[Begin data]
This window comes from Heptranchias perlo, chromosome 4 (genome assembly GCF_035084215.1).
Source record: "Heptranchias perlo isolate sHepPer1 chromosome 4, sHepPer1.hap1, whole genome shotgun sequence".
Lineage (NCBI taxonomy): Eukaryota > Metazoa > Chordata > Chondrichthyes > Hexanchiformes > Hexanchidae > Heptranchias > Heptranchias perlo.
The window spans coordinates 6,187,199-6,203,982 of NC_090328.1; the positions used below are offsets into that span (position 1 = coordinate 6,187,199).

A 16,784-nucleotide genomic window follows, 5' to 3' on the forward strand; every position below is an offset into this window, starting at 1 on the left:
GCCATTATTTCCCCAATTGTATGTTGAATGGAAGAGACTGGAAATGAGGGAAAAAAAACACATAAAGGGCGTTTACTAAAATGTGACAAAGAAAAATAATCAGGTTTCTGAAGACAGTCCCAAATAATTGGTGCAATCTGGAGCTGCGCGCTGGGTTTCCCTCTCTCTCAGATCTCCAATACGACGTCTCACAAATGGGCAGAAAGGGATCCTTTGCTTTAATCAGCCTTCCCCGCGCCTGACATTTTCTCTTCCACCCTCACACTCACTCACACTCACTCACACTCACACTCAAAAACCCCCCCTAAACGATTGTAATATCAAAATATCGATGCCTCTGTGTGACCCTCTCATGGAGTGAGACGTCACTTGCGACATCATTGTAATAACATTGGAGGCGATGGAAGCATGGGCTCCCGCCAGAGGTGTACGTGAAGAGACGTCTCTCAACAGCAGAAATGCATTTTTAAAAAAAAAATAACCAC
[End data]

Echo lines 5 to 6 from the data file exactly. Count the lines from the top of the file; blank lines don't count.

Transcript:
A 16,784-nucleotide genomic window follows, 5' to 3' on the forward strand; every position below is an offset into this window, starting at 1 on the left:
GCCATTATTTCCCCAATTGTATGTTGAATGGAAGAGACTGGAAATGAGGGAAAAAAAACACATAAAGGGCGTTTACTAAAATGTGACAAAGAAAAATAATCAGGTTTCTGAAGACAGTCCCAAATAATTGGTGCAATCTGGAGCTGCGCGCTGGGTTTCCCTCTCTCTCAGATCTCCAATACGACGTCTCACAAATGGGCAGAAAGGGATCCTTTGCTTTAATCAGCCTTCCCCGCGCCTGACATTTTCTCTTCCACCCTCACACTCACTCACACTCACTCACACTCACACTCAAAAACCCCCCCTAAACGATTGTAATATCAAAATATCGATGCCTCTGTGTGACCCTCTCATGGAGTGAGACGTCACTTGCGACATCATTGTAATAACATTGGAGGCGATGGAAGCATGGGCTCCCGCCAGAGGTGTACGTGAAGAGACGTCTCTCAACAGCAGAAATGCATTTTTAAAAAAAAAATAACCAC